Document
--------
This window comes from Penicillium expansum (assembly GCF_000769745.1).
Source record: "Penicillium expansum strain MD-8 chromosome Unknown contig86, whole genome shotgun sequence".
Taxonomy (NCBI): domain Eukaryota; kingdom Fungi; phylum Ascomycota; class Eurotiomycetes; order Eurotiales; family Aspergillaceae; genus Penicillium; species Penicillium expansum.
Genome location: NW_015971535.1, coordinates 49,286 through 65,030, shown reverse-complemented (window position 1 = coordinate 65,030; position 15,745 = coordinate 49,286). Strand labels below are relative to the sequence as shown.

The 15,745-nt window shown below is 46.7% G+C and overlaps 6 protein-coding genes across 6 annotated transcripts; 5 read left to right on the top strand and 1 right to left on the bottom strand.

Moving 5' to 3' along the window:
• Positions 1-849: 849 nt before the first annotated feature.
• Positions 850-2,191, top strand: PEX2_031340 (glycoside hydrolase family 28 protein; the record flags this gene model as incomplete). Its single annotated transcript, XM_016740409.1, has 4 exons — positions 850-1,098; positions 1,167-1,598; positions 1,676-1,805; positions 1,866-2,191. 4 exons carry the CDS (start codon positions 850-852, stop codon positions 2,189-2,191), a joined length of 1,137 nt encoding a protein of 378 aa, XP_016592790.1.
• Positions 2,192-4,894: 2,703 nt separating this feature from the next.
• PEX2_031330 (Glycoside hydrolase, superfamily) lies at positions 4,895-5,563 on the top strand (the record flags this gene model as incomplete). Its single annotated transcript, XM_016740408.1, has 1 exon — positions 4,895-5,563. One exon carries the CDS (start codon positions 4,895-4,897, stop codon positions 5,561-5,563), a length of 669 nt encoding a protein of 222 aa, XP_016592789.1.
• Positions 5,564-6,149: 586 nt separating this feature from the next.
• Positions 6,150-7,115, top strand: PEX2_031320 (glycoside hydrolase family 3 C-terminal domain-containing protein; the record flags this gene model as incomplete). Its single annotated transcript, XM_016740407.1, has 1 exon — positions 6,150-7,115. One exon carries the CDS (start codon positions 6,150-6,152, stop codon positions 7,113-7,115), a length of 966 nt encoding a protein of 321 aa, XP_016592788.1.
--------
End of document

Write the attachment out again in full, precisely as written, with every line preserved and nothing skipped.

This window comes from Penicillium expansum (assembly GCF_000769745.1).
Source record: "Penicillium expansum strain MD-8 chromosome Unknown contig86, whole genome shotgun sequence".
Taxonomy (NCBI): domain Eukaryota; kingdom Fungi; phylum Ascomycota; class Eurotiomycetes; order Eurotiales; family Aspergillaceae; genus Penicillium; species Penicillium expansum.
Genome location: NW_015971535.1, coordinates 49,286 through 65,030, shown reverse-complemented (window position 1 = coordinate 65,030; position 15,745 = coordinate 49,286). Strand labels below are relative to the sequence as shown.

The 15,745-nt window shown below is 46.7% G+C and overlaps 6 protein-coding genes across 6 annotated transcripts; 5 read left to right on the top strand and 1 right to left on the bottom strand.

Moving 5' to 3' along the window:
• Positions 1-849: 849 nt before the first annotated feature.
• Positions 850-2,191, top strand: PEX2_031340 (glycoside hydrolase family 28 protein; the record flags this gene model as incomplete). Its single annotated transcript, XM_016740409.1, has 4 exons — positions 850-1,098; positions 1,167-1,598; positions 1,676-1,805; positions 1,866-2,191. 4 exons carry the CDS (start codon positions 850-852, stop codon positions 2,189-2,191), a joined length of 1,137 nt encoding a protein of 378 aa, XP_016592790.1.
• Positions 2,192-4,894: 2,703 nt separating this feature from the next.
• PEX2_031330 (Glycoside hydrolase, superfamily) lies at positions 4,895-5,563 on the top strand (the record flags this gene model as incomplete). Its single annotated transcript, XM_016740408.1, has 1 exon — positions 4,895-5,563. One exon carries the CDS (start codon positions 4,895-4,897, stop codon positions 5,561-5,563), a length of 669 nt encoding a protein of 222 aa, XP_016592789.1.
• Positions 5,564-6,149: 586 nt separating this feature from the next.
• Positions 6,150-7,115, top strand: PEX2_031320 (glycoside hydrolase family 3 C-terminal domain-containing protein; the record flags this gene model as incomplete). Its single annotated transcript, XM_016740407.1, has 1 exon — positions 6,150-7,115. One exon carries the CDS (start codon positions 6,150-6,152, stop codon positions 7,113-7,115), a length of 966 nt encoding a protein of 321 aa, XP_016592788.1.